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Armenia: Opportunities for UK economic engagement

The Armenian economy is sufficiently prosperous for there to be no need for traditional international bilateral aid from the UK. After the 1988 earthquake, the UK sent support and the Embassy and UK volunteers have made a real difference at the Lord Byron school at Gyumri, opened in 1990 by Margaret Thatcher during her first visit to the then Soviet Union. The Armenian diaspora is generous and a key source of foreign direct investment.

249 of the bright purple buses on the streets of Yerevan were gifts from the Chinese in 2012. Clearly marked “China Aid”, they are visible symbol of the strategic importance of Armenia at the crossroads between East and West, North and South. With the Russians pushing their Eurasian trade area and selling a range of goods and natural gas to the Armenians at attractive rates, Armenia is making the most of its ability to attract support from a range of other countries.

The Yerevan Metro has EU branding, probably because of EBRD loan financing. As at the time of writing, the EBRD has agreed further lending to improve the Yerevan metro and a grant from the European Union Neighbourhood Investment facility. There is an invitation to tender for tunnelling and other services.

The UK rightly considers Armenia to be a potential flash point for conflict, with its enmity towards its neighbours in Turkey and Azerbaijan and the frozen conflict in Nogorno-Karabakh. The UK’s Conflict Pool funds support a range of activities, described on the FCO website as “supporting diplomacy, encourage wider public debate, challenge stereotypes and raise awareness of the need for compromise to secure a negotiated settlement”.

The majority of UK funding goes to Armenia via the EU aid budget.
EU funding to Armenia has amounted to EUR197 million in the 2011-2013 period. According to the EU’s website, these funds are focused on:

  • Democratic transition and good governance (including reforms of public administration, public finance, justice)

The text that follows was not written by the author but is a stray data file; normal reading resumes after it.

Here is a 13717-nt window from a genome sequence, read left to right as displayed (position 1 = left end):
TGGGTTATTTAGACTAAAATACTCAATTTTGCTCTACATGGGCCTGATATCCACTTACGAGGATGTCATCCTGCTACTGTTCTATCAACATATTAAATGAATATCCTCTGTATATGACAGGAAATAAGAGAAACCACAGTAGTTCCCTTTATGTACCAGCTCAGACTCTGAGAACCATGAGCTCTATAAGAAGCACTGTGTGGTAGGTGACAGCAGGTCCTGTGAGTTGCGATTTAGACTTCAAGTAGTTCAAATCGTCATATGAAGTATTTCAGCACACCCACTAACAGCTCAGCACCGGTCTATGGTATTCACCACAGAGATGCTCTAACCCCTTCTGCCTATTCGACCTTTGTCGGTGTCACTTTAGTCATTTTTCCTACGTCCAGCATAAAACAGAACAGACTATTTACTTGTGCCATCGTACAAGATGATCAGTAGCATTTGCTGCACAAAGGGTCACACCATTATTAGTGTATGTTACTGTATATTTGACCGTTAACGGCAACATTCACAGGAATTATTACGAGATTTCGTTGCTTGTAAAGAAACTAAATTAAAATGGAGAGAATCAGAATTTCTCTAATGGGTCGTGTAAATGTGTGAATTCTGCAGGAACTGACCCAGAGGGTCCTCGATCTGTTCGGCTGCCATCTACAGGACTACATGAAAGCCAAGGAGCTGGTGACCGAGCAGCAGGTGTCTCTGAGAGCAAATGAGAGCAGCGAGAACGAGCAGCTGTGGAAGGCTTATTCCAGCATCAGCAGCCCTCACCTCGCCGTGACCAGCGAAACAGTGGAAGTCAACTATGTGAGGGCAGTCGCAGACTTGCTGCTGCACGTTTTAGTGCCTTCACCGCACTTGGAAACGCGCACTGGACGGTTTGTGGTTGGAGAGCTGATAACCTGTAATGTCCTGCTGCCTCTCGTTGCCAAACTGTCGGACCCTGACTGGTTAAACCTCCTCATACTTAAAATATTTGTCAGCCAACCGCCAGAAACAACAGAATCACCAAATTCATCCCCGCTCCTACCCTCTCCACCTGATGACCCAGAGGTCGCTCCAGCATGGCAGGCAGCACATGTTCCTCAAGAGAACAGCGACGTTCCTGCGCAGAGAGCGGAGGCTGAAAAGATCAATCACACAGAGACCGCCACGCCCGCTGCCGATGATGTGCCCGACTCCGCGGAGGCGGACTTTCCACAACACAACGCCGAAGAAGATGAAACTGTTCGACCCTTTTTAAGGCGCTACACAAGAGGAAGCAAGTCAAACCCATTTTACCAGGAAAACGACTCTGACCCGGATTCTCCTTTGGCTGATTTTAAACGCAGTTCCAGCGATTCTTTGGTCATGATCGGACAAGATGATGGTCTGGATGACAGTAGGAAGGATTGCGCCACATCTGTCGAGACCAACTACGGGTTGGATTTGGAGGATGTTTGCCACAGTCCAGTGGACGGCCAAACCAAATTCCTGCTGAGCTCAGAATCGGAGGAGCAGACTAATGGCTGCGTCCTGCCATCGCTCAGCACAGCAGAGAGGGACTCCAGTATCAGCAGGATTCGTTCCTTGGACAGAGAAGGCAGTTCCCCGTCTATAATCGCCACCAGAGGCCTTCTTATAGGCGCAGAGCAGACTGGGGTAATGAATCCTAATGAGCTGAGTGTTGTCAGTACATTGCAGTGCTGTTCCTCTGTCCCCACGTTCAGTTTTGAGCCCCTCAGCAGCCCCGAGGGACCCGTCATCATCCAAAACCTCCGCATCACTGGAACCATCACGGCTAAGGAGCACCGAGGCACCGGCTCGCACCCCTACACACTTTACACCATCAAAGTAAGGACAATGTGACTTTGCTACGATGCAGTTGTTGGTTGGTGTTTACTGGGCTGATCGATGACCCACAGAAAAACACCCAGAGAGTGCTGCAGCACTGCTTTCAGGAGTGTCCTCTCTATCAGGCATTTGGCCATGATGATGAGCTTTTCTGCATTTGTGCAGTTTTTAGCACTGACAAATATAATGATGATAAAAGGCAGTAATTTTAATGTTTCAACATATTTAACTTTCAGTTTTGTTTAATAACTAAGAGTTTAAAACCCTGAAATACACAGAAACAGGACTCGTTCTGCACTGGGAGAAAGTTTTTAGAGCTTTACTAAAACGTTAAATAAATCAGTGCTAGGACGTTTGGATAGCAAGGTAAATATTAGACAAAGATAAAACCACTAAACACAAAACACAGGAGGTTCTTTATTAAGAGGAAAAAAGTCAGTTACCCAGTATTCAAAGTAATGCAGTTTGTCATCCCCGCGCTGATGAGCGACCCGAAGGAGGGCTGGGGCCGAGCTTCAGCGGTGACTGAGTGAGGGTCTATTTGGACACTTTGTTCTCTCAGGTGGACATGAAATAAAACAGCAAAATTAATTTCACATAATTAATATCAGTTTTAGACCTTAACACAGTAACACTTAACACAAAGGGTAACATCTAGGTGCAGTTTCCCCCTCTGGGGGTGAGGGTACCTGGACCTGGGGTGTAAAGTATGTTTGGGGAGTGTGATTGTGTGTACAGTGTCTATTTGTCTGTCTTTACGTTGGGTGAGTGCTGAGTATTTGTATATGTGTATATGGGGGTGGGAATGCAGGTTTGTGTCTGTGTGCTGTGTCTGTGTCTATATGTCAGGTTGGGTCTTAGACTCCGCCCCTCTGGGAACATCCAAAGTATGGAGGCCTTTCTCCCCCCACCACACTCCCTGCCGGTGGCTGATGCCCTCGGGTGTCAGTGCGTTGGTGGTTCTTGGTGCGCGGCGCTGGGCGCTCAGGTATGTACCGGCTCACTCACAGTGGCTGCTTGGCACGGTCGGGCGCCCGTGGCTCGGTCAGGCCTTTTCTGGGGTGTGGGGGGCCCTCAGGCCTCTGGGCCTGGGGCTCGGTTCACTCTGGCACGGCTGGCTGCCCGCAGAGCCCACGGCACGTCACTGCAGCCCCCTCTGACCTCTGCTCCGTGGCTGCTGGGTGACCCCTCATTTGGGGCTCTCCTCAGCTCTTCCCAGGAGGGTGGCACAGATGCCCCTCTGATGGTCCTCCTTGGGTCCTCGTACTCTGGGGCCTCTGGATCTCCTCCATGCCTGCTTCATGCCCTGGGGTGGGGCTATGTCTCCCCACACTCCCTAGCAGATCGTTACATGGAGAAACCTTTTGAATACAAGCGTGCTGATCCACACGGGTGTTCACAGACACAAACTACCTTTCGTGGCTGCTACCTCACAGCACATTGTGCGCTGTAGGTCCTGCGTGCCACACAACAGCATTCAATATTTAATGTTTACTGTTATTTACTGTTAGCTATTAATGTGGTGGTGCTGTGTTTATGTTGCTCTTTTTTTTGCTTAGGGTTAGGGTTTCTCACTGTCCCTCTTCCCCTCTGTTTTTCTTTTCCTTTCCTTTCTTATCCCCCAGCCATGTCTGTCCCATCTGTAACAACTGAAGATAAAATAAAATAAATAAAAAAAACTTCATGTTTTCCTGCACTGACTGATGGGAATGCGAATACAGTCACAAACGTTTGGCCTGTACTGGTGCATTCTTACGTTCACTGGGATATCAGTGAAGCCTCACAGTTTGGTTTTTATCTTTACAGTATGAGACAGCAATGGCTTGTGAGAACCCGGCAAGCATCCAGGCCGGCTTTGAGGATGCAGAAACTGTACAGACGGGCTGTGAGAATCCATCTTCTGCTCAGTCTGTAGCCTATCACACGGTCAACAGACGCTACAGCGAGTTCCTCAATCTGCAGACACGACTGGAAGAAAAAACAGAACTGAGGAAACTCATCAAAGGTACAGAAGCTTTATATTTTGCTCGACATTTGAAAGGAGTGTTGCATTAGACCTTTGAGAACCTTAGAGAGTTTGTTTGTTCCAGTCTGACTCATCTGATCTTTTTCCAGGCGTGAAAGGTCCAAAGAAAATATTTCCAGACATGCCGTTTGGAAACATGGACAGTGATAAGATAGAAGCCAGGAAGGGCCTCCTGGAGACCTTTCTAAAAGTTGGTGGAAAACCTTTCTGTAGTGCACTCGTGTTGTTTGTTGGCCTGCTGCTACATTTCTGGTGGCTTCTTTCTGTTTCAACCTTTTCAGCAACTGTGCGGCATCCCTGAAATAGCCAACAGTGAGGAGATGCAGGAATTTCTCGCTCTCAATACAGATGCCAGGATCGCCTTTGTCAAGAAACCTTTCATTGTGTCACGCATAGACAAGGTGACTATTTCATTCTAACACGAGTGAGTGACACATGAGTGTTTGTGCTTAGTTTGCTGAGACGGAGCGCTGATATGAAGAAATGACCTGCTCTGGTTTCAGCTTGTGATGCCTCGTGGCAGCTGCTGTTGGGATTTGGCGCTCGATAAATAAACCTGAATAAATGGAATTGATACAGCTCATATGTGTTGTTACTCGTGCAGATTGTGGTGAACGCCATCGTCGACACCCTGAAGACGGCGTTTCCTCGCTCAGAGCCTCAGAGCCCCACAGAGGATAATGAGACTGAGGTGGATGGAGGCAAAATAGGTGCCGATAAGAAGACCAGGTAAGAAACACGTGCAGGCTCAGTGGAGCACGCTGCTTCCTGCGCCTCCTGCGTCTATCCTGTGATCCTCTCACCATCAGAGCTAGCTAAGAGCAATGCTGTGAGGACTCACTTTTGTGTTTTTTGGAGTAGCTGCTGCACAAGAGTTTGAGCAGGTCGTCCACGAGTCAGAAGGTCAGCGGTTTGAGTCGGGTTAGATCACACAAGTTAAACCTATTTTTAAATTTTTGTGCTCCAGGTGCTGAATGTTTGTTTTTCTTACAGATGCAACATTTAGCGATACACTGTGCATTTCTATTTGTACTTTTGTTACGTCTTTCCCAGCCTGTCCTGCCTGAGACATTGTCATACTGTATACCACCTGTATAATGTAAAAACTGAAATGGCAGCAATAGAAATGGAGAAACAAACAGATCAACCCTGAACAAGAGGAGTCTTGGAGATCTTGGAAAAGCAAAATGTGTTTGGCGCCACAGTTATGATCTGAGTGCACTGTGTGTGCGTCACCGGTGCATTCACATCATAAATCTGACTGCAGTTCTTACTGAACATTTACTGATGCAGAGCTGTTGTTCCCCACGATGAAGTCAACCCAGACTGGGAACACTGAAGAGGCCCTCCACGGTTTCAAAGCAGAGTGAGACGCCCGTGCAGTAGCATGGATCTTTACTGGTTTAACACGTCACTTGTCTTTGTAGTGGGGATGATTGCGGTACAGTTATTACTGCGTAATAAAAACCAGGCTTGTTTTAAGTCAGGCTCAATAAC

• Trade, investment and regulatory reforms
  • Socio-economic reform, poverty reduction and sustainable development (including regional development, agriculture, education)

The feedback we received from some of the young, highly educated think-tankers we met with in Yerevan was that these funds have been used to draft and implement some beautifully crafted laws on paper, but that in reality they were not being implemented effectively if at all. One of the Armenian civil society activists said that we should stop funding the current Armenian government until it showed more respect for human rights, justice and the rule of law.

During our visit (on 17th February), the following call for expression of interest was issued by the EU Eastern partnership:

“The Regional Monitoring and Capacity Building Unit (RMCBU) of the Eastern Partnership Culture Programme launches a call for expressions of interest for participating in the Cultural Policy Exchange Workshop Cycle 2014 ‘Implementation Tools and Mechanisms for Policy Reforms’. During the three workshops participants will work on their policy or strategy concepts. As lasts year Workshop Cycle, the Workshop Cycle 2014 is dedicated to the elaboration of cultural strategies and policies and will deepen strategic thinking and approaches on strategy and policy development. In addition, the Workshop Cycle 2014 will include the elaboration of implementation plans for these strategy and policy concepts.”

If this is a typical example of the kind of project that UK taxpayers are currently funding via the EU aid budget, it would suggest that our money could be better spent.

The British Council in Yerevan is run by an impressive local team. The main annual event, other than the cycle of English teaching an exams, is the annual British Film Festival. It is very well attended and an excellent and fairly inexpensive way to transmit British culture to a large Armenian audience in several locations.

Harriet Baldwin MP